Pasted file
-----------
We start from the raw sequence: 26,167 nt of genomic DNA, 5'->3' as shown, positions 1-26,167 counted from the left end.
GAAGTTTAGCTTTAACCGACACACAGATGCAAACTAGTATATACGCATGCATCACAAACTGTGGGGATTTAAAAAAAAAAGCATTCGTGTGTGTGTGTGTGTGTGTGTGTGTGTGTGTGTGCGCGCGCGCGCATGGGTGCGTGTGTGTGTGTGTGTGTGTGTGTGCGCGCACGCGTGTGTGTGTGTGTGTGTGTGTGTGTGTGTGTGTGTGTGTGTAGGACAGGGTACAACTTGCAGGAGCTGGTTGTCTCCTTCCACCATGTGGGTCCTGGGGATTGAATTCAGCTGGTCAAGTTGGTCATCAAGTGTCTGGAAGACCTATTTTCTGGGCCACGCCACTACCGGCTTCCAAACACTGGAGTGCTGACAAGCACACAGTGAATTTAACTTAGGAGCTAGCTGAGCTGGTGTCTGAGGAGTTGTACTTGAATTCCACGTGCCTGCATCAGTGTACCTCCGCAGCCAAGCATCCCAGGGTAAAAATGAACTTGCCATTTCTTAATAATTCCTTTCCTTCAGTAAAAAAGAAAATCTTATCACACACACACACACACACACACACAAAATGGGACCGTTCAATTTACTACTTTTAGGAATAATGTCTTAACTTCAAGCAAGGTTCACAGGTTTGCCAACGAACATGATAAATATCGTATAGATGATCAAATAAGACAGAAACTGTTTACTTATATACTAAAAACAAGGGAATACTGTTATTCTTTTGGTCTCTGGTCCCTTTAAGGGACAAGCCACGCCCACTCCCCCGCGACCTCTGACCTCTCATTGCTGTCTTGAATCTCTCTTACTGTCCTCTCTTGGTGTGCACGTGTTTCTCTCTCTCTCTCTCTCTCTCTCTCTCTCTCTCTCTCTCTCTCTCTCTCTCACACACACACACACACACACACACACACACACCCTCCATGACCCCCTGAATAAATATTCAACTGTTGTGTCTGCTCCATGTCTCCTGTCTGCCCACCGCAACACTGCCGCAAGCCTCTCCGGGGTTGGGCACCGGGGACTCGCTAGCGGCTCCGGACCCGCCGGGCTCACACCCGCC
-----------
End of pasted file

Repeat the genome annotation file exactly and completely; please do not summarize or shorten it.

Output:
We start from the raw sequence: 26,167 nt of genomic DNA, 5'->3' as shown, positions 1-26,167 counted from the left end.
GAAGTTTAGCTTTAACCGACACACAGATGCAAACTAGTATATACGCATGCATCACAAACTGTGGGGATTTAAAAAAAAAAGCATTCGTGTGTGTGTGTGTGTGTGTGTGTGTGTGTGTGTGCGCGCGCGCGCATGGGTGCGTGTGTGTGTGTGTGTGTGTGTGTGCGCGCACGCGTGTGTGTGTGTGTGTGTGTGTGTGTGTGTGTGTGTGTGTGTAGGACAGGGTACAACTTGCAGGAGCTGGTTGTCTCCTTCCACCATGTGGGTCCTGGGGATTGAATTCAGCTGGTCAAGTTGGTCATCAAGTGTCTGGAAGACCTATTTTCTGGGCCACGCCACTACCGGCTTCCAAACACTGGAGTGCTGACAAGCACACAGTGAATTTAACTTAGGAGCTAGCTGAGCTGGTGTCTGAGGAGTTGTACTTGAATTCCACGTGCCTGCATCAGTGTACCTCCGCAGCCAAGCATCCCAGGGTAAAAATGAACTTGCCATTTCTTAATAATTCCTTTCCTTCAGTAAAAAAGAAAATCTTATCACACACACACACACACACACACACAAAATGGGACCGTTCAATTTACTACTTTTAGGAATAATGTCTTAACTTCAAGCAAGGTTCACAGGTTTGCCAACGAACATGATAAATATCGTATAGATGATCAAATAAGACAGAAACTGTTTACTTATATACTAAAAACAAGGGAATACTGTTATTCTTTTGGTCTCTGGTCCCTTTAAGGGACAAGCCACGCCCACTCCCCCGCGACCTCTGACCTCTCATTGCTGTCTTGAATCTCTCTTACTGTCCTCTCTTGGTGTGCACGTGTTTCTCTCTCTCTCTCTCTCTCTCTCTCTCTCTCTCTCTCTCTCTCTCTCTCTCACACACACACACACACACACACACACACACACCCTCCATGACCCCCTGAATAAATATTCAACTGTTGTGTCTGCTCCATGTCTCCTGTCTGCCCACCGCAACACTGCCGCAAGCCTCTCCGGGGTTGGGCACCGGGGACTCGCTAGCGGCTCCGGACCCGCCGGGCTCACACCCGCC